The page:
It’s only recently that I’ve come to appreciate the things I’ve learned simply from being raised in a Japanese family. I’ve found that there are words in the Japanese language that have shaped the way I think, and that some of these words don’t translate into English easily. Ikigai is one of those words.
According to Japanese Culture, finding your Ikigai is the most honorable and rewarding thing one can do. It’s the key to a long and happy life. So what exactly is Ikigai?
There is no English word equivalent to this Japanese word. Rather, understand that the word Ikigai represents a concept, rich with nuances, some of which I’ll try to explain. The literal translation is “the reason for which one lives”, which does the word justice. Your Ikigai can be your job, your lover, your family, your hobby, or anything else. It’s whatever brings you satisfaction and a sense of meaning to life. If you’ve ever woken up next to someone you truly love, you know the feeling I’m talking about. That’s why I also like the figurative translation, “the reason for which one wakes up in the morning.”
In order to truly understand the nuances of this word, you must know the different ways in which it’s used. Ikigai is something you can have, feel, search for, or find.
Having Ikigai is often used to describe someone else who seems full of life. Let’s say my friend John recently got a new job that he loves. He now wakes up early, excited to go to work. I might say to someone, “ever since John got his new job, he’s had a lot of Ikigai.” In this case, Ikigai is used to describe an ongoing attitude of positivity. You don’t have to know the reason for someone having Ikigai, to realize that they have Ikigai.
Feeling Ikigai is often used to express excitement about one’s own life. You can feel Ikigai in general, or feel Ikigai in a specific action or the existence of an object, person, or idea. Philanthropists, for example, can proudly say they feel Ikigai in helping people. In this case, it’s used to describe a sense of excitement. Interestingly, people often say they can feel Ikigai from being physically close to somebody that has it, hinting that Ikigai is contagious.
Searching for Ikigai is used when describing a person’s journey in finding a sense of fulfillment in their life. There was a period I jumped from one project to another, taking on different jobs, getting bored and switching quickly. You could say that I was searching for Ikigai. Again, the word is used to describe a feeling of satisfaction or fulfillment.
Finding Ikigai is the most satisfying thing one can do, and you know you’ve found it when you’re waking up every morning excited to start the day. If you have a friend who has a 9-5 job that they despise, and they haven’t been making an effort to exit this routine, you might want to tell them it’s about time they found their Ikigai.
It’s interesting to note that the word Ikigai is used casually in Japanese culture. Japanese people understands its meaning and nuances, but don’t make it up to be a grandeur concept of any sort. For example, in any social setting you might say, “What’s wrong? You seem a little quite today,” a Japanese person might say “What’s wrong? You don’t have any Ikigai today.”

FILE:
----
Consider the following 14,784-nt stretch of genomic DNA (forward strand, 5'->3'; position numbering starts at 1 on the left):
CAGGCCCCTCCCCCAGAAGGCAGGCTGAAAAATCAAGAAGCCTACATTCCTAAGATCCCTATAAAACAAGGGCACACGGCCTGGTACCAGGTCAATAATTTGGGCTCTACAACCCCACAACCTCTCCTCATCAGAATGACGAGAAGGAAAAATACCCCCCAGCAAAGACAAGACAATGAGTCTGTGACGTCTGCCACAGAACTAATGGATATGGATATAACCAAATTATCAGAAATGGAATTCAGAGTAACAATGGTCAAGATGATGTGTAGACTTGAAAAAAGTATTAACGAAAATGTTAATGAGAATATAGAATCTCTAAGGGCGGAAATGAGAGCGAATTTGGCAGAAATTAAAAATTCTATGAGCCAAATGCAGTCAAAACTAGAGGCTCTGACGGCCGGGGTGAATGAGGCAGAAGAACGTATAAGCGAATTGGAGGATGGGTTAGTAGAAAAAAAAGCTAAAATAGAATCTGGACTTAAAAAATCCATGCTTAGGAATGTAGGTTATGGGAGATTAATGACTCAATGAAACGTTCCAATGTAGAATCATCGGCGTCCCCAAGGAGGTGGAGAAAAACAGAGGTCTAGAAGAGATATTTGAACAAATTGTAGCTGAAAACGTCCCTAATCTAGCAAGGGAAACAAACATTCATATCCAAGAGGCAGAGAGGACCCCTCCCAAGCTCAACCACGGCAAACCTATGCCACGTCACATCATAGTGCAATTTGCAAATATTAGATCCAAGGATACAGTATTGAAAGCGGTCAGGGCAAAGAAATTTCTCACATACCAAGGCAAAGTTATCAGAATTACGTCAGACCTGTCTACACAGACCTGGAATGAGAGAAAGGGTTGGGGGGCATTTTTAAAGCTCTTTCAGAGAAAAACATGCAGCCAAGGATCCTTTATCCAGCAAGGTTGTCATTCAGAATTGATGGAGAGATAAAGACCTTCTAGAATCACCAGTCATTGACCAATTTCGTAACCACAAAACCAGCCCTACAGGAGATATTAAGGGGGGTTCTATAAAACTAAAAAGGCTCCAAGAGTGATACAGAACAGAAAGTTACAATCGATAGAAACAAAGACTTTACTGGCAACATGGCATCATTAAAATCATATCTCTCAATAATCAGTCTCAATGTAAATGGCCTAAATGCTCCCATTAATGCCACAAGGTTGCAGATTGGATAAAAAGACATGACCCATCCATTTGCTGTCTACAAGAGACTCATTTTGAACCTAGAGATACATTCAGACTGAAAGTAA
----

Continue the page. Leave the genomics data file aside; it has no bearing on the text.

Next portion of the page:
If you haven’t noticed by now, Ikigai isn’t something unachievable, like Buddhist Enlightenment. It’s something that comes and goes. It’s something that’s different for each person, and even changes for each individual over the course of their lifetime. Some people have more than one Ikigai.
If it’s something that changes, comes and goes, how can Ikigai be the key to a long and happy life? It’s actually the secret to finding your Ikigai that’s the key to a long and happy life; and there is a real secret that works. The secret trick to finding your Ikigai is to find your role within a community, your community.
When I say your community, I mean the people around you that define who you are, every person you regularly interact with. Unless you actually live with a native tribe of some sort, your community can often be segmented into what many people appropriately call “tribes”. An average American middle aged man might have a work tribe, a family tribe, and maybe a fantasy sports tribe. A tribe is a small group of people who are unified through one idea, activity, or organization that regularly interact with one another. A tribe can be up to 150 people in size, usually much smaller, and can be as small as two people. It’s within these tribes that you can find your Ikigai.
In the past, we only had one tribe, but in modern culture, most people belong to multiple tribes. However, the same basic principles apply. People find Ikigai when they know and love their role in their tribe. A few examples include the charismatic CEO of a startup, the active PTA president, the jokester father, the caring grandmother, the responsible sorority sister, or the kicker of the football team. In each of the examples I listed, it’s easy to imagine the person enjoying every opportunity to fulfill their role within their tribe. If you think back toward simpler times, people were proud to be the blacksmith of the village or even the stable boy for a good king. They were happy because they found their Ikigai, by which I mean their role within their community.
It makes sense then that Japanese culture considers finding one’s Ikigai as the most honorable thing one can do. Finding your Ikigai is honorable, because in order to find your Ikigai, you must identify your role within your community. This means to find and actively pursue what you enjoy providing for your community. This is why finding your Ikigai can be considered both the most honorable and rewarding thing you can do.